So, how long after you smoke can you get a DWI? Because blood toxicology is not as easily measured as BAC, there is less of an exact science to this than there is to retrograde extrapolation. Again, because there is no legal limit for driving high, it is likely that a chemical test for marijuana will be used to confirm intoxication, but not necessarily to measure it. 

The science on marijuana blood tests is bad. How bad? Weed can show up on a blood test for up to a month for regular users. So if a police officer suspects that you’re intoxicated, and you smoked weed three weeks ago, they can use the affirmative blood test as evidence for a DWI arrest with no other evidence of intoxication. 

Don’t be fooled. They will use this evidence against you, and it might even stand up enough to convict you — if you don’t have the right lawyer. 

Punishments for a marijuana DWI in Texas

Punishments for a marijuana DWI in Texas will be the same as the punishments for any DWI. Although many people see driving under the influence of marijuana as a lesser offense, one that is much less dangerous than driving under the influence of alcohol, the courts do not see it that way at all. The punishments for DWI in Texas are as follows: 

OffenseChargeLicense SuspensionFinesJail Time
DWI First OffenseClass B Misdemeanor90 days – 1 yearUp to $2,0003 days – 180 days
DWI First Offense, BAC greater than .15Class A Misdemeanor180 days – 2 yearsUp to $4,00030 days – 1 year
DWI Second OffenseClass A Misdemeanor180 days – 2 yearsUp to $4,00030 days – 1 year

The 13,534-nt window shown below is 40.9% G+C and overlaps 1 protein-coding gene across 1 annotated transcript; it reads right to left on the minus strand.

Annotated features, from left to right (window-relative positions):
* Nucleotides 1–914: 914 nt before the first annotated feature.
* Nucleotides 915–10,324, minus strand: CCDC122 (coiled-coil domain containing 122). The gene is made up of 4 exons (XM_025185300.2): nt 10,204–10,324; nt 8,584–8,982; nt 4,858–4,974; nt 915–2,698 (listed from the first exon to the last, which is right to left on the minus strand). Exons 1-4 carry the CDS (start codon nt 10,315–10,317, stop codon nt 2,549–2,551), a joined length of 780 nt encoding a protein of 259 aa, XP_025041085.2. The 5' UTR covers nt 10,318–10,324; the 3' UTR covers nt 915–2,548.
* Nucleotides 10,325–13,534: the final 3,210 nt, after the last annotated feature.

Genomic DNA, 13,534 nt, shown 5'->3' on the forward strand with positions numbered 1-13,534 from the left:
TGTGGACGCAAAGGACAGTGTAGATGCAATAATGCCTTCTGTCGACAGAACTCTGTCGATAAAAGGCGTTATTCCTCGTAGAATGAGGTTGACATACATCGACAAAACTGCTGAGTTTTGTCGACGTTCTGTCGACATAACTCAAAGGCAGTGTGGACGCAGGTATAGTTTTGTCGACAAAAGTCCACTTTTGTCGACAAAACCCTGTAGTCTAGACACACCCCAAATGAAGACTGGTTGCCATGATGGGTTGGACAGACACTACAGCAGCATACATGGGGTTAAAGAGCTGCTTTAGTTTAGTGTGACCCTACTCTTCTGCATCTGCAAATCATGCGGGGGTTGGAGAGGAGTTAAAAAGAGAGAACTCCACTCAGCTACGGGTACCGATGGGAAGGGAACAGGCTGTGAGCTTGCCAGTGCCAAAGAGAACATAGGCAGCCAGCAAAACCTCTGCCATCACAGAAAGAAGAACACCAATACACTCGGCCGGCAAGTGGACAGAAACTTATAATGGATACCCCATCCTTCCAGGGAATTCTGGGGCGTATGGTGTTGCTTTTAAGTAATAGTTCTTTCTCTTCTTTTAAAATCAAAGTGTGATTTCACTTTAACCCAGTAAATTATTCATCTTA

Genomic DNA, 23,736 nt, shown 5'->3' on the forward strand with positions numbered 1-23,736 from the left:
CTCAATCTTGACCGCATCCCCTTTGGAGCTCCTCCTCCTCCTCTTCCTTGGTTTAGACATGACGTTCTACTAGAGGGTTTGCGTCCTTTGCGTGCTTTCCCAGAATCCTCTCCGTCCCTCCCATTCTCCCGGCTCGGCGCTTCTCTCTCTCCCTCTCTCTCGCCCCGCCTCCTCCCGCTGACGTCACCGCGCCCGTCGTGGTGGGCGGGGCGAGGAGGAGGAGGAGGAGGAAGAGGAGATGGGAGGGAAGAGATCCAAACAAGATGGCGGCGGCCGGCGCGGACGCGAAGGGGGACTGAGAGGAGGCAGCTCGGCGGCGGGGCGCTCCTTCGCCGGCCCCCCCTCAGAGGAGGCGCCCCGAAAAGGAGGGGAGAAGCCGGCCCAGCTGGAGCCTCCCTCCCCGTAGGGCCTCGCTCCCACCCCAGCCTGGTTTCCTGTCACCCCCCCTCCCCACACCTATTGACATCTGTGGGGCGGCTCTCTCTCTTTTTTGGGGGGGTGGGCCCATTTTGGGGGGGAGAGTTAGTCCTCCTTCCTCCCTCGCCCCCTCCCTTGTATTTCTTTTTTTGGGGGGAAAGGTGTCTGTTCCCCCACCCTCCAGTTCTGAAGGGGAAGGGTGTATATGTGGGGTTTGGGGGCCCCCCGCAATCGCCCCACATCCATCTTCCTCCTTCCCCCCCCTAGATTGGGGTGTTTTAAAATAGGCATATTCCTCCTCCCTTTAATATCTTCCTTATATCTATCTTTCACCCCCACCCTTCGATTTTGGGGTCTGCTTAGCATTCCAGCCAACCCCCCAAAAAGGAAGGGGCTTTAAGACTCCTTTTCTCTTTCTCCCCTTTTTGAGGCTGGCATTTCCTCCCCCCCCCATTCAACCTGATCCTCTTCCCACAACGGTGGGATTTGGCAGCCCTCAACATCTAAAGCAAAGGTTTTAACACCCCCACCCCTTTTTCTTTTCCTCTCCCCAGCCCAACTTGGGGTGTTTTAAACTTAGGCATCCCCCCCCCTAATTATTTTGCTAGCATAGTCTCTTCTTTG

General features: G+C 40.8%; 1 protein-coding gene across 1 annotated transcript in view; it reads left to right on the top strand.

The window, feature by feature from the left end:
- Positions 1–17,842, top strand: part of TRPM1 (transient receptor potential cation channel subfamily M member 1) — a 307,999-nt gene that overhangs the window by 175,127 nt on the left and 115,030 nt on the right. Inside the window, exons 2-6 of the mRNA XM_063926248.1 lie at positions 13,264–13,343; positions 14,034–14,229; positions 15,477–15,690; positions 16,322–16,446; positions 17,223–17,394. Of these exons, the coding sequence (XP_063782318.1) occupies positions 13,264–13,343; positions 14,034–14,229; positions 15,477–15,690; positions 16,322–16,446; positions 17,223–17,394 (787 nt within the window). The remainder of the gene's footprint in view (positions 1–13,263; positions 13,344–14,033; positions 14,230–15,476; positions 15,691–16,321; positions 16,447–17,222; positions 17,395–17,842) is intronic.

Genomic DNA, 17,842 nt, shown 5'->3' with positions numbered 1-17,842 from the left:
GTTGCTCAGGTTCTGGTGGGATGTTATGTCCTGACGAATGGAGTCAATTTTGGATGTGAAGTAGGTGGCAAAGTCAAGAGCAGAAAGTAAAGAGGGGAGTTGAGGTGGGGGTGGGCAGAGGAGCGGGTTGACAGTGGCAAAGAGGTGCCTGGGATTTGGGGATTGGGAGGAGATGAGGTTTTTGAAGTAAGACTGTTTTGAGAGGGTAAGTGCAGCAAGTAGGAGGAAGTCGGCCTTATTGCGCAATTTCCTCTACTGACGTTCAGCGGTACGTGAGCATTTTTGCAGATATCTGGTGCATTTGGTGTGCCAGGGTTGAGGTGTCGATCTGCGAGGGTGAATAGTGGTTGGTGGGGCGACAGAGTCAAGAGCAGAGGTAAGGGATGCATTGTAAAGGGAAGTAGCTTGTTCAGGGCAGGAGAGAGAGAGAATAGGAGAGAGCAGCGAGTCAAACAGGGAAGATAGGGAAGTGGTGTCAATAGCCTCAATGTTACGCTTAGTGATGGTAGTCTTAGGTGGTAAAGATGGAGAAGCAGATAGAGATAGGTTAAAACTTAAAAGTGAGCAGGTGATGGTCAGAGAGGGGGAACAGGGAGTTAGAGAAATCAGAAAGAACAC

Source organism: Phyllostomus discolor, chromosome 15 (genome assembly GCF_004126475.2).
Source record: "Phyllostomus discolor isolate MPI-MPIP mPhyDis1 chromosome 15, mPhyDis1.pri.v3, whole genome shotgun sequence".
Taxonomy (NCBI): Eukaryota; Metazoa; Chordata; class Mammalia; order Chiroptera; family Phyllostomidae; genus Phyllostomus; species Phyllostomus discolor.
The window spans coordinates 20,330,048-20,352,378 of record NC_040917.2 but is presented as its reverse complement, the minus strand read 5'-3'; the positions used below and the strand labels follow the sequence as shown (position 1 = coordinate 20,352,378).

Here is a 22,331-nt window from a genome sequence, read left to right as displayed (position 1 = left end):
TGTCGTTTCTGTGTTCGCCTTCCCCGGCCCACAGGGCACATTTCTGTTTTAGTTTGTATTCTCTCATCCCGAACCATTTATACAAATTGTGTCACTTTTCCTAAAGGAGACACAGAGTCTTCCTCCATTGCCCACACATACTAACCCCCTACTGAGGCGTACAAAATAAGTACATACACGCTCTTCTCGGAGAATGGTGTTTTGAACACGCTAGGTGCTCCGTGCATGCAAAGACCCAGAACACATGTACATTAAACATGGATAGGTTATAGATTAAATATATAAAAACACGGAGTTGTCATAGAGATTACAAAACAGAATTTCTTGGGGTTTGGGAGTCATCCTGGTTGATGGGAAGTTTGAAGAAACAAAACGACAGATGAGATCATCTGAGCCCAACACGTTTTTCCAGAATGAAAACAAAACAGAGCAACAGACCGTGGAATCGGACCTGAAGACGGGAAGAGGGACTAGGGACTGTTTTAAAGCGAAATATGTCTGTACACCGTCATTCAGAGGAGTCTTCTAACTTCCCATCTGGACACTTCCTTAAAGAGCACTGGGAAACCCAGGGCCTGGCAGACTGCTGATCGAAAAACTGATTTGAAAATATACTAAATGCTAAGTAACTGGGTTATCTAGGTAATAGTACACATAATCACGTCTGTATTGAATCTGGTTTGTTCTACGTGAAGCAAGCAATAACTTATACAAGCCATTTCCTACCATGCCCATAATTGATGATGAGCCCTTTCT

DWI Third or Fourth OffenseThird Degree Felony180 days – 2 yearsUp to $10,0002 – 10 years
DWI with a Child PassengerState Jail FelonyUp to 180 daysUp to $10,000180 days – 2 years
Intoxication AssaultThird Degree Felony180 days – 2 yearsUp to $10,0002 – 10 years
Intoxication ManslaughterSecond Degree Felony180 days – 2 yearsUp to $10,0002 – 20 years

Punishments for repeat offenses only get more severe, but part of the increased severity is the intensity of the prosecution you can expect to face. If you’re looking at a charge for a 2nd DWI in Texas, there is virtually no chance that a judge or jury will go easy on you, and it becomes that much more difficult to suspend their disbelief. 

Hire a marijuana DWI lawyer from Thiessen Law Firm to help you fight for your freedom

A charge for marijuana DWI comes with all of the severity of a DWI charge, plus the possibility of serious consequences related to marijuana possession in Texas. If you or a loved one has been arrested under suspicion of marijuana DWI, you need a serious DWI attorney to begin building your defense before it’s too late. 

What you need is an attorney with plenty of experience taking complex, high-stakes DWI cases to trial and winning. Mark Thiessen and the attorneys at Thiessen Law Firm do just that. 

If you have a case that you cannot afford to lose, call Thiessen Law Firm today at (713) 864-9000 or schedule an appointment online for a free consultation.